1. Then also select host a static website under Hosting type option.

  2. Now we will specify a default page of our site. lets enter index.html . An error page and lets name it error.html . You can even use the sample pages from my git repo and upload these for testing.


Upload files root bucket

  1. Once enabled, you should get a endpoint url that says something like http://example.com.s3-website-us-east-1.amazonaws.com . Save this url to use in later steps.


Root bucket URL

Enable website redirect for sub domain bucket

  1. Now lets go to the bucket with name www.example.com. Again go to settings tab-->scroll down till the end where it says edit static website hosting . In here, this time we will check static website hosting .


Sub-domain bucket Setup

  1. Then under Hosting type, choose redirect requests for an object . In the Host name section enter example.com or the root domain of your site.

  2. Under protocol choose http for now.

Attach a bucket policy

  1. Now if you open the endpoint url(http://example.com.s3-website-us-east-1.amazonaws.com) for the root domain bucket on your browser, you will get an error shown below:


S3 Website Error

  1. This happens because although we disabled block public access setting, that doesn't mean the objects inside the bucket have public access. This setting only helped disable the aws last resort policy for s3 objects being public. We still need to give the bucket a policy that allows all objects under it to be publicly accessible. Open the root domain bucket example.com. Go to Permissions tab-->scroll down to Bucket policy section and add the following code:
    "Version": "2012-10-17",
    "Statement": [
            "Sid": "PublicReadGetObject",
            "Effect": "Allow",
            "Principal": "*",
            "Action": [
            "Resource": [

Make sure to replace the example.com with your own root domain bucket name. Save this policy. Now try opening the endpoint url again on your browser. This time you will be able to open your static site.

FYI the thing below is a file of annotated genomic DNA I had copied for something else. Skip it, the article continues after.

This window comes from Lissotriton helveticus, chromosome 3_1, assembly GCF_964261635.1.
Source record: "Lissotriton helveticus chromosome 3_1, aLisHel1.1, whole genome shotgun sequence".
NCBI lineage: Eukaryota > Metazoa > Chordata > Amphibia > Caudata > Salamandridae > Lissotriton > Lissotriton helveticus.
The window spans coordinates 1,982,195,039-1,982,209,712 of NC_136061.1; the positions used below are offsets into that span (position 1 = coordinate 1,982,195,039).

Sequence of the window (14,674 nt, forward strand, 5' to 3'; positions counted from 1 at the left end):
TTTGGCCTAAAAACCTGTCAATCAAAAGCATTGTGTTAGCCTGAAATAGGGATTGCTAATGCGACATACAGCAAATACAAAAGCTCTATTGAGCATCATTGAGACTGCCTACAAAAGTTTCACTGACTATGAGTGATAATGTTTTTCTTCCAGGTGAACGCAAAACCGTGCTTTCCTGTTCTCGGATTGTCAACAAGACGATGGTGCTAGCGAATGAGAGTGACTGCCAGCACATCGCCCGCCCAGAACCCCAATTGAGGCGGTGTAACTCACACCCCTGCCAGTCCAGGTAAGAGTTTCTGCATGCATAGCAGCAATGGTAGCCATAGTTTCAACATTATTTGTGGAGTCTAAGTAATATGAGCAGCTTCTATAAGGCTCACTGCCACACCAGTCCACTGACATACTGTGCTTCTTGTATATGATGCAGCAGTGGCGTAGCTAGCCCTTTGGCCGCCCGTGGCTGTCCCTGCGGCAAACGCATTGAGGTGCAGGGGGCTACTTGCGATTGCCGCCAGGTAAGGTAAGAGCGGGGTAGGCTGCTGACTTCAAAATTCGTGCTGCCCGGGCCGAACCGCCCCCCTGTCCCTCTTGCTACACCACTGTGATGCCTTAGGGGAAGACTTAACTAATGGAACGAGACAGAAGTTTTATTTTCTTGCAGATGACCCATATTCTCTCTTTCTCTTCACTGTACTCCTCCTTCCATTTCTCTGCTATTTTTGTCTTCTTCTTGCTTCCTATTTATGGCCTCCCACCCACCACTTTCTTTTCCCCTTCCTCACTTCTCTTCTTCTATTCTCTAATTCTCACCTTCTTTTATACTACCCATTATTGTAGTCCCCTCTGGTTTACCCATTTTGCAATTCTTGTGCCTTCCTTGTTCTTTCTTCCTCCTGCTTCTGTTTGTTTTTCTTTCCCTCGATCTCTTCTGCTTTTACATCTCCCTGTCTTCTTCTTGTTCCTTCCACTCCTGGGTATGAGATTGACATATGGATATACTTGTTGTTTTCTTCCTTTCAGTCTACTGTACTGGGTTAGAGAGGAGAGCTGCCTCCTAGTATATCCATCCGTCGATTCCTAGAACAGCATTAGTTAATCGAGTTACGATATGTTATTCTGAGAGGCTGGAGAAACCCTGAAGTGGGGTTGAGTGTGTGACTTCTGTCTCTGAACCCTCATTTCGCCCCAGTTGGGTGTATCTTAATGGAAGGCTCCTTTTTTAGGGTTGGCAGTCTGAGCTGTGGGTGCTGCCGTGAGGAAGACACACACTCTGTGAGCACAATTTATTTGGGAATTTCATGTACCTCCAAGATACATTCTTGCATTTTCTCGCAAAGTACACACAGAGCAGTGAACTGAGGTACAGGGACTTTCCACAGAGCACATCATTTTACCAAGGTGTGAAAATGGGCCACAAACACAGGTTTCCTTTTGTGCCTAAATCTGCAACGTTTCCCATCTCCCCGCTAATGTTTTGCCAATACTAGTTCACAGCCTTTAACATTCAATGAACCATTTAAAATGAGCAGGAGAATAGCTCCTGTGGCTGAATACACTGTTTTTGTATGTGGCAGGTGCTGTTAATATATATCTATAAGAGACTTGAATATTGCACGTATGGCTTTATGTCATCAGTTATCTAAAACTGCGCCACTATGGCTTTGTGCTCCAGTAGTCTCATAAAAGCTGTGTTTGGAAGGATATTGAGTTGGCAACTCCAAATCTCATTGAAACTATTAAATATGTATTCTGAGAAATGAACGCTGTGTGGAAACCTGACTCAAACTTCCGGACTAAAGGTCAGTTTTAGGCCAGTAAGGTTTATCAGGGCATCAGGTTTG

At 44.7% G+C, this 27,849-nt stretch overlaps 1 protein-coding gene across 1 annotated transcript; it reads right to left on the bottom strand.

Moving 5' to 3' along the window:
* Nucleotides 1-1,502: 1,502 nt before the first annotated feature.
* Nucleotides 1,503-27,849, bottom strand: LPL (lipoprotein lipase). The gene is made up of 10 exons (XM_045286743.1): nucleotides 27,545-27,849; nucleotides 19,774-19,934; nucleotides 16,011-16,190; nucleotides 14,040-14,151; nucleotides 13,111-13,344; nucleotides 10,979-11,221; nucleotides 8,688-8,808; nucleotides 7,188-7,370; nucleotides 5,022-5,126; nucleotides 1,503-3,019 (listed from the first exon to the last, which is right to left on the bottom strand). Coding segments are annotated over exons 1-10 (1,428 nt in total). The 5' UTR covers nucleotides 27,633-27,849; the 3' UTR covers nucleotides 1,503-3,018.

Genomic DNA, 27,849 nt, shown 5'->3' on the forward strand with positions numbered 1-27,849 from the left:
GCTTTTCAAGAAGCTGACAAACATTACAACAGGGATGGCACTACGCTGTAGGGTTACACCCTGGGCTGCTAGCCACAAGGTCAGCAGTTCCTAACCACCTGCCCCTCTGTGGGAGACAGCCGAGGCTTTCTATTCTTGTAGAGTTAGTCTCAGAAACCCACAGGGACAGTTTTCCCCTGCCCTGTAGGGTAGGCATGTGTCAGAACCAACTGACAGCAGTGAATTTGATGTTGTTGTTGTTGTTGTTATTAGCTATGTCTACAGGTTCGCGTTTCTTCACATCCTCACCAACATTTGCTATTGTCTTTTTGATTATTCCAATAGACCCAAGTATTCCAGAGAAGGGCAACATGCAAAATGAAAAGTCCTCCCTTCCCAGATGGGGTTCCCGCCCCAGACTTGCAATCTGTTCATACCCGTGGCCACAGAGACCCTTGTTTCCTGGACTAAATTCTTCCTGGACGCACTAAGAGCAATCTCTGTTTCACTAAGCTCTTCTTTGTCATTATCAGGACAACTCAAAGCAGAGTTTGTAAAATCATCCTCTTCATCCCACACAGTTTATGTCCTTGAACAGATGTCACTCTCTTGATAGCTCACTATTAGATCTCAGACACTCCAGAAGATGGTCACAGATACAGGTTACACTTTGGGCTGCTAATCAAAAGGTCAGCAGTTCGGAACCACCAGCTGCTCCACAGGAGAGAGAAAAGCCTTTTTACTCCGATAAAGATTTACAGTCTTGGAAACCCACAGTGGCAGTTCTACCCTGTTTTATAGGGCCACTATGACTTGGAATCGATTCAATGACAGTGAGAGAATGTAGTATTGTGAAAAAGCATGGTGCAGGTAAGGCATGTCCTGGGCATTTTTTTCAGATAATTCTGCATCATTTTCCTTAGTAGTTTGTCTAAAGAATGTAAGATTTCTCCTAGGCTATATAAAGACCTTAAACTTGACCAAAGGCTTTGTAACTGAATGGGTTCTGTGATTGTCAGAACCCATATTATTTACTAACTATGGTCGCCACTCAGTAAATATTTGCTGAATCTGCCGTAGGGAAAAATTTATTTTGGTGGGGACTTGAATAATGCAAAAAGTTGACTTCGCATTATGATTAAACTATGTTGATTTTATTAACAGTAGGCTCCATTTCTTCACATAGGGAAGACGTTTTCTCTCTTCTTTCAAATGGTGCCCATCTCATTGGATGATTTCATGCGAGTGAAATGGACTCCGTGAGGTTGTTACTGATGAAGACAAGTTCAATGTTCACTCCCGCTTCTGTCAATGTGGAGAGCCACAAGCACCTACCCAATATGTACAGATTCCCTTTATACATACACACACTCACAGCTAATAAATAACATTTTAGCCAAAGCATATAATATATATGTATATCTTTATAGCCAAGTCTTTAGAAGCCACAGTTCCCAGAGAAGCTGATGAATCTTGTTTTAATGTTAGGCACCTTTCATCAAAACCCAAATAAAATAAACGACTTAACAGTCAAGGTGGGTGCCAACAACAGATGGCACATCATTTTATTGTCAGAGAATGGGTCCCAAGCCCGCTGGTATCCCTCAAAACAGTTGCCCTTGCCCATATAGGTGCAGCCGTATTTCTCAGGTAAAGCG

S3 URL website success

This is how our architecture looks at this point:


Static Website S3 - Without Route 53

Add alias records for your root & subdomain

  1. Now also try going to the url http://example.com using your browser. This still gives an error saying its not reachable.

  2. This is because the url we registered on Route 53 in first step is not aware of the S3 bucket setup we just did in last couple of sections.

  3. Head over to Route 53-->Click on hosted zones -->click on the record for example.com root domain.


Hosted Zone - Add simple record

  1. Hosted zone is a database of different routing policies you want to implement for your example.com address. We will then click on create record -->choose simple record. Under the record name section, no need to enter anything. Accept the root domain example.com.


Hosted Zone - Configure simple record

  1. In the Value/Route traffic to section, choose Alias to S3 website endpoint .

  2. Then choose the region of your root domain bucket. Also choose the root domain bucket if it shows up in the list. If it doesn't then simply enter the s3 endpoint of the region from the list of S3 endpoints by AWS .

  3. Choose A ‐ Routes traffic to an IPv4 address and some AWS resources under the Record type section. Set evaluate target health check box to No and click on Define Simple Record

Next, lets add another simple record for the subdomain www.example.com. For this, follow same steps as above. Only difference is here you need to add www under the Record Name section as shown. Rest everything stays the same.


Hosted Zone - Configure sub-domain simple record

Once the 2 records are setup, this is how your hosted zone looks like:


Hosted Zone - Post Setups

Now to test, just go to example.com on your browser and you will be able to see the index.html page displayed!


Static website S3 - Route 53 Success

This is how our architecture looks at this point:


Static Website S3 - With Route 53

Setup HTTPS with AWS CloudFront

Now if you notice in above screenshot, only issue is the site example.com is not https enabled. This usually impacts your SEO rankings. To enable https on your static website on S3, we will use AWS CloudFront. It allows us to create a distribution (where you can define origin as your S3 bucket) & deploy it to AWS edge locations(similar to Content Delivery Network) which are more closer to your users. This way it also helps to speed up your website.

  1. At first head over to CloudFront console form AWS dashboard. Click Create Distribution--> Select Web as the "delivery method" -->Hit Get Started.